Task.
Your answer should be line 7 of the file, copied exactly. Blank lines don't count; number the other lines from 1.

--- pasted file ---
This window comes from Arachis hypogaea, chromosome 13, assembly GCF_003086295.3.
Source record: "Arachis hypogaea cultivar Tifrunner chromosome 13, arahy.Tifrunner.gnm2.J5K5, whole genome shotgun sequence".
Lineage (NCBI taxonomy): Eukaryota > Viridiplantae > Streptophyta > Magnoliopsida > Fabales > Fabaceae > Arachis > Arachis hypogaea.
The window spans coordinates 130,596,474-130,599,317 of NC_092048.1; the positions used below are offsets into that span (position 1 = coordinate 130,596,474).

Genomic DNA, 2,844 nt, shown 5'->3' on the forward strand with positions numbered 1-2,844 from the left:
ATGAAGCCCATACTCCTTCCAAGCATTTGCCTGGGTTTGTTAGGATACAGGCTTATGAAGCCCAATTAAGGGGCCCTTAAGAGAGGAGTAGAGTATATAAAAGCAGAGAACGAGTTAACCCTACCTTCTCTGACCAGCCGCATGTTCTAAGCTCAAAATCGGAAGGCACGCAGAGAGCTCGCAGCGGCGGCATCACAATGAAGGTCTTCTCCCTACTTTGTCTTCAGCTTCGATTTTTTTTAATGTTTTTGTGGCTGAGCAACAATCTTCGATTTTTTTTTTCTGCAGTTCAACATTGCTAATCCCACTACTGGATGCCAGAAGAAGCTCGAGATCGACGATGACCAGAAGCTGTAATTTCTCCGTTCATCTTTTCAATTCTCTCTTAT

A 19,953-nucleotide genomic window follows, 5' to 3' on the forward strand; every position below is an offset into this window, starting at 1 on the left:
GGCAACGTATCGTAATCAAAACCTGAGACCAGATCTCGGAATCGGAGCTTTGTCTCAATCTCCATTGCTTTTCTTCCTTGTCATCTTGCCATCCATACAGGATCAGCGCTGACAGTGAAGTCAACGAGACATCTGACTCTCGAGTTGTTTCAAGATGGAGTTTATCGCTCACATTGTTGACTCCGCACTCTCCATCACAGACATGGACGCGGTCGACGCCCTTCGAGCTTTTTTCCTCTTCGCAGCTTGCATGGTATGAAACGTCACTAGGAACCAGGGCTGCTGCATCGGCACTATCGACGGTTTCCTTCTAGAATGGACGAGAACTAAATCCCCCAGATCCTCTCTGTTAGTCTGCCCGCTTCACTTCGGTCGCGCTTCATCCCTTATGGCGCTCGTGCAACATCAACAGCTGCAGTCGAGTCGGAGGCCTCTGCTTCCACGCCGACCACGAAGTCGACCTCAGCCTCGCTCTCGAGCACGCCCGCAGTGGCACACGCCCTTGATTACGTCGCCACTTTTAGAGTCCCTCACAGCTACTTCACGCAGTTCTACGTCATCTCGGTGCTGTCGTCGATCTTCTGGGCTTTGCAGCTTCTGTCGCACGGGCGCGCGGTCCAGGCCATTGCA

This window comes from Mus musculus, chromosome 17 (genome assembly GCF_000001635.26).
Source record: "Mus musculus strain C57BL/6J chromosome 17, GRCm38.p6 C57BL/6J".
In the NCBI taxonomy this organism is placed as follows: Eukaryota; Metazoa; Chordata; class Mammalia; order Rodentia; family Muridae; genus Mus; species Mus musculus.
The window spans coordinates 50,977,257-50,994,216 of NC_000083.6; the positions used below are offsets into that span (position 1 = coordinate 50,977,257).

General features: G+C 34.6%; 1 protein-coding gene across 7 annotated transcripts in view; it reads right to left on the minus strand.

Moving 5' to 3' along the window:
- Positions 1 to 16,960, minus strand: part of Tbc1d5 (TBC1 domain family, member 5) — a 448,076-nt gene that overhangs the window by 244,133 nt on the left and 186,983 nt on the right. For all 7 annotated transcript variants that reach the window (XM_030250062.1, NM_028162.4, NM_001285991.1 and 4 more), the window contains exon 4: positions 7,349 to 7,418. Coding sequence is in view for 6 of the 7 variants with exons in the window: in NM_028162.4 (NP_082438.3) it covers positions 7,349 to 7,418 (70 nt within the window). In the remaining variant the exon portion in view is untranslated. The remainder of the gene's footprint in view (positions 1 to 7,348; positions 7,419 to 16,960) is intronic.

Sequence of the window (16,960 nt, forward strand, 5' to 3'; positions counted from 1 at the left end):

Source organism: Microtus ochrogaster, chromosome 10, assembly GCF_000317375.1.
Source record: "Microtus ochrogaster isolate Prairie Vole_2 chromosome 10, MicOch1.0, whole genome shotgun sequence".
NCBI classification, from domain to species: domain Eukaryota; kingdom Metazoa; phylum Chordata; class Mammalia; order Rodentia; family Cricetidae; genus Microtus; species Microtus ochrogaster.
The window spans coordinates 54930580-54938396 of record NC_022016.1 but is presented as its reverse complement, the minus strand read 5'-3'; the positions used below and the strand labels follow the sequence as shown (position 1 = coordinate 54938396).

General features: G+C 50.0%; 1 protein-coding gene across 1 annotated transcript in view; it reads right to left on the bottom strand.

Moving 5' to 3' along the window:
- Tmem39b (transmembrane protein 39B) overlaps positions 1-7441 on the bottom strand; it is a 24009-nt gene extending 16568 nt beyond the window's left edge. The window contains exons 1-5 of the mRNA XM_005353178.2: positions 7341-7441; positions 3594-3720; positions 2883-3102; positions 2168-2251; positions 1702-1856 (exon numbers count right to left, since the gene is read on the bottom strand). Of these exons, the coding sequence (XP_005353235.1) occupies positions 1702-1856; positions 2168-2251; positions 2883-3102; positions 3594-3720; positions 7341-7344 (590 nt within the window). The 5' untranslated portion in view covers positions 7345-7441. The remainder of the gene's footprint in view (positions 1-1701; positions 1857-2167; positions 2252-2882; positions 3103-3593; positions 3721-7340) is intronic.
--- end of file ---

A 19,953-nucleotide genomic window follows, 5' to 3' on the forward strand; every position below is an offset into this window, starting at 1 on the left: